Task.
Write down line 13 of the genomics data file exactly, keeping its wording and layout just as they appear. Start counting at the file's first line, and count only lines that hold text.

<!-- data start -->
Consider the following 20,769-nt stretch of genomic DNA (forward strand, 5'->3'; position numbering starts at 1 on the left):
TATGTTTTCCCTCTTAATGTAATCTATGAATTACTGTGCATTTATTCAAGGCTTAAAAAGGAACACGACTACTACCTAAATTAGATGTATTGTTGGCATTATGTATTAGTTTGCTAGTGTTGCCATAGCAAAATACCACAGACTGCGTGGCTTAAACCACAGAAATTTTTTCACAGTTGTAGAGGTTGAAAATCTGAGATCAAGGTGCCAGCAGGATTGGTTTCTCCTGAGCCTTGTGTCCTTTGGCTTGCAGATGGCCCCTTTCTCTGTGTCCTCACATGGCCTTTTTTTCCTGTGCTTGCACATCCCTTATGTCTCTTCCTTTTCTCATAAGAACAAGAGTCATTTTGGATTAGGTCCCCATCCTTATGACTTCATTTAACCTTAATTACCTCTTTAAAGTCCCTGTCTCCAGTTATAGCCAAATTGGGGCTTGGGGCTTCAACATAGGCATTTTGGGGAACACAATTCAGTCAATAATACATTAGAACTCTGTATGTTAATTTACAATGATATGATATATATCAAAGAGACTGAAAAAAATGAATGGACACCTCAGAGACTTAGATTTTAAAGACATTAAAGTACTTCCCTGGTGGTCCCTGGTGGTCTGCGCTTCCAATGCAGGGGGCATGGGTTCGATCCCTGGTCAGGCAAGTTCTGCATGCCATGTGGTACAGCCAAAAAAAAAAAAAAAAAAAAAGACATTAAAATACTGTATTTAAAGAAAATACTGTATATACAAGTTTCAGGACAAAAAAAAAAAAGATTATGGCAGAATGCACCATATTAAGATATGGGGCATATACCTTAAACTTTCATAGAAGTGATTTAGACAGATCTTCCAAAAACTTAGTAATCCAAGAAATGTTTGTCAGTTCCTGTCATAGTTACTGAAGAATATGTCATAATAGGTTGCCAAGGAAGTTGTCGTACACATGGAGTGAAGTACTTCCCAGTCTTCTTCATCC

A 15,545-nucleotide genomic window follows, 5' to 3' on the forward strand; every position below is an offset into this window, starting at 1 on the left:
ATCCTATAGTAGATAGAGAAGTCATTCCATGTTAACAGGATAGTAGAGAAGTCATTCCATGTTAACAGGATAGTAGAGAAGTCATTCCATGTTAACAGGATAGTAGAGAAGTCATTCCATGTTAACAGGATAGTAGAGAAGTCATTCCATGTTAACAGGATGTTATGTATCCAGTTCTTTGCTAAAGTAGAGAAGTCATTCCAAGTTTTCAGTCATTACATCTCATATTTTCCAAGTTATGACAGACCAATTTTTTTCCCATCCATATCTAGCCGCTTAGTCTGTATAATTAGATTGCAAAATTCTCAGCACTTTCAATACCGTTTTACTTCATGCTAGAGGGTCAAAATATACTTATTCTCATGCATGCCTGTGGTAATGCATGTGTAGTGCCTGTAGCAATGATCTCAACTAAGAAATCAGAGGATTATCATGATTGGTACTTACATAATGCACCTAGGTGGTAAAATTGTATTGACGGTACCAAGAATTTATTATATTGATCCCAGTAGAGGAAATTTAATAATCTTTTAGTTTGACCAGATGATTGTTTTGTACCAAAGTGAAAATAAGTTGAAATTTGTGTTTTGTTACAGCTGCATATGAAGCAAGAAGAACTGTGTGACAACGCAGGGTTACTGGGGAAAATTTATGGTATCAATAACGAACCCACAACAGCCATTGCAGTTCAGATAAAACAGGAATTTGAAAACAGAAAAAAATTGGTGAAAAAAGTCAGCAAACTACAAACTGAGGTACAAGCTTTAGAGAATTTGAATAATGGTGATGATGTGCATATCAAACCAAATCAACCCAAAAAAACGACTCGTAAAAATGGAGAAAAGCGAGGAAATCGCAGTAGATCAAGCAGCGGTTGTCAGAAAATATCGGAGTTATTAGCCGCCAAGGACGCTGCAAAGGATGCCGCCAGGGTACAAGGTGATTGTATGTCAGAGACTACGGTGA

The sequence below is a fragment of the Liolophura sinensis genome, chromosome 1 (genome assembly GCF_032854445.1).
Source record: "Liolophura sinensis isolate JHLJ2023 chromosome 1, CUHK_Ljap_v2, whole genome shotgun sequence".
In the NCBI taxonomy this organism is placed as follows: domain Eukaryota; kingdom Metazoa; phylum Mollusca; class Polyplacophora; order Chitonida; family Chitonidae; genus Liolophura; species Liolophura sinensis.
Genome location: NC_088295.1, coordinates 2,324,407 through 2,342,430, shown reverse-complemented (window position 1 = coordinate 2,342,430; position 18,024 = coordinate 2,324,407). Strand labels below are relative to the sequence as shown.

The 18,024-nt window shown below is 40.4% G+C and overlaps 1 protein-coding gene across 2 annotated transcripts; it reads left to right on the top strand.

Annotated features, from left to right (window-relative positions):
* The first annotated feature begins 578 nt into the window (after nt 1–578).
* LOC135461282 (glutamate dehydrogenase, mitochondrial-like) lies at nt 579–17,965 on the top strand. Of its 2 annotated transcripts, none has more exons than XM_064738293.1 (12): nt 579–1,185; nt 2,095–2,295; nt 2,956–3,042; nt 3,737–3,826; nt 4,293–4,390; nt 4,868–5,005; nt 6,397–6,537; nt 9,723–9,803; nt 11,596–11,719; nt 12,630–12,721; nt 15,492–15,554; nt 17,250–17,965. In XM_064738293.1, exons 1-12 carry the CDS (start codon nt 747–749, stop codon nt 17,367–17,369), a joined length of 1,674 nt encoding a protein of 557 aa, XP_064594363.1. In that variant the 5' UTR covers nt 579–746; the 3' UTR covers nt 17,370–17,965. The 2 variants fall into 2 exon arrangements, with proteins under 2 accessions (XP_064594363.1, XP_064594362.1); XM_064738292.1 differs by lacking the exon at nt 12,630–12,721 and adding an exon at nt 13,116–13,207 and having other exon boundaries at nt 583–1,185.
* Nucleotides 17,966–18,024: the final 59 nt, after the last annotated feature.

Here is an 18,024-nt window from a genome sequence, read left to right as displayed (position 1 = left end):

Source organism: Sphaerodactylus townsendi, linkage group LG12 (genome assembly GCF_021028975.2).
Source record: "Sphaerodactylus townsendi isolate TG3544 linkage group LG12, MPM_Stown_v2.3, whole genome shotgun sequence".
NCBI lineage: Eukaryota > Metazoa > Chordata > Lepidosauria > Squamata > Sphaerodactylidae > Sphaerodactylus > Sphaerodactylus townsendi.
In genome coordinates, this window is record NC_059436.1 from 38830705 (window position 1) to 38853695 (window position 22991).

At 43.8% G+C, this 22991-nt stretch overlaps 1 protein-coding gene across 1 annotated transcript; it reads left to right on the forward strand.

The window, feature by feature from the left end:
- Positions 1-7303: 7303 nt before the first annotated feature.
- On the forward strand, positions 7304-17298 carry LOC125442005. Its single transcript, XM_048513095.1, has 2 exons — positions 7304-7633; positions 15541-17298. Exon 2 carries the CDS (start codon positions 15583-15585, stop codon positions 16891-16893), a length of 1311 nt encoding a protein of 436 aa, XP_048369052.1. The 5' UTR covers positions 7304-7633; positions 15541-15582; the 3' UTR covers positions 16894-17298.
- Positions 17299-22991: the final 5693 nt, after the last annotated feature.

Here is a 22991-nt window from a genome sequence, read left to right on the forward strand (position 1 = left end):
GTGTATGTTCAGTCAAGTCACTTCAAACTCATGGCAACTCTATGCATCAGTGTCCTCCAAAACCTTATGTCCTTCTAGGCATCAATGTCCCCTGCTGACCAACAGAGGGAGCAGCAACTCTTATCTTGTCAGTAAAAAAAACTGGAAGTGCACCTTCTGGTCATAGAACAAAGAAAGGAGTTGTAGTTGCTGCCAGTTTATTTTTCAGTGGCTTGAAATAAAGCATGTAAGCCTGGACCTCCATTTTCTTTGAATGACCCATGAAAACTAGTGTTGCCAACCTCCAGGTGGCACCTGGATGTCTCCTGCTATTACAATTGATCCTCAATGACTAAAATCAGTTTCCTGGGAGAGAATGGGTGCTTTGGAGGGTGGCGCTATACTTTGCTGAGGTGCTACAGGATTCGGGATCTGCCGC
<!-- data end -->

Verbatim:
* Nucleotides 17,966–18,024: the final 59 nt, after the last annotated feature.